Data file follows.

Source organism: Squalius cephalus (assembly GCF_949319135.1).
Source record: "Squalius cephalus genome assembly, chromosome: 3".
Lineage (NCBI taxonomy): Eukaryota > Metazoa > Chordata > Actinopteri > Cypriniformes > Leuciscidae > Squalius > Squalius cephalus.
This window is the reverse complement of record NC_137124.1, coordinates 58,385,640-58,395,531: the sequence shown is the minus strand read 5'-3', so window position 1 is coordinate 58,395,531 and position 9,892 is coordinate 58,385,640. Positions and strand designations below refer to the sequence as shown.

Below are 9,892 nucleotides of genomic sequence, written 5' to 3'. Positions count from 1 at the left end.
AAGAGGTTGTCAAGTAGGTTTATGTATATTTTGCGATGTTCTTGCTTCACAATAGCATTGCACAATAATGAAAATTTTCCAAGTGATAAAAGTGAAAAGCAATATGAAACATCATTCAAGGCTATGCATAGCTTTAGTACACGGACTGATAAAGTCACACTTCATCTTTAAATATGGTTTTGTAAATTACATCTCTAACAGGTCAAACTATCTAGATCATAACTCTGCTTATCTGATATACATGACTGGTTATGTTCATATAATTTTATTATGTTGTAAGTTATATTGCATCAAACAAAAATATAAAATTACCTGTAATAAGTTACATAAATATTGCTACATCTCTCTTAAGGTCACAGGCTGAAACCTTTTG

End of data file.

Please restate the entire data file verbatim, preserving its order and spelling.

Source organism: Squalius cephalus (assembly GCF_949319135.1).
Source record: "Squalius cephalus genome assembly, chromosome: 3".
Lineage (NCBI taxonomy): Eukaryota > Metazoa > Chordata > Actinopteri > Cypriniformes > Leuciscidae > Squalius > Squalius cephalus.
This window is the reverse complement of record NC_137124.1, coordinates 58,385,640-58,395,531: the sequence shown is the minus strand read 5'-3', so window position 1 is coordinate 58,395,531 and position 9,892 is coordinate 58,385,640. Positions and strand designations below refer to the sequence as shown.

Below are 9,892 nucleotides of genomic sequence, written 5' to 3'. Positions count from 1 at the left end.
AAGAGGTTGTCAAGTAGGTTTATGTATATTTTGCGATGTTCTTGCTTCACAATAGCATTGCACAATAATGAAAATTTTCCAAGTGATAAAAGTGAAAAGCAATATGAAACATCATTCAAGGCTATGCATAGCTTTAGTACACGGACTGATAAAGTCACACTTCATCTTTAAATATGGTTTTGTAAATTACATCTCTAACAGGTCAAACTATCTAGATCATAACTCTGCTTATCTGATATACATGACTGGTTATGTTCATATAATTTTATTATGTTGTAAGTTATATTGCATCAAACAAAAATATAAAATTACCTGTAATAAGTTACATAAATATTGCTACATCTCTCTTAAGGTCACAGGCTGAAACCTTTTG